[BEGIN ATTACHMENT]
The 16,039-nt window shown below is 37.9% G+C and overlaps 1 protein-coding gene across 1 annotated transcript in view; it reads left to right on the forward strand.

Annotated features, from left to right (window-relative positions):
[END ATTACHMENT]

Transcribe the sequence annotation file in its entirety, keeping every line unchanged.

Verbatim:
The 16,039-nt window shown below is 37.9% G+C and overlaps 1 protein-coding gene across 1 annotated transcript in view; it reads left to right on the forward strand.

Annotated features, from left to right (window-relative positions):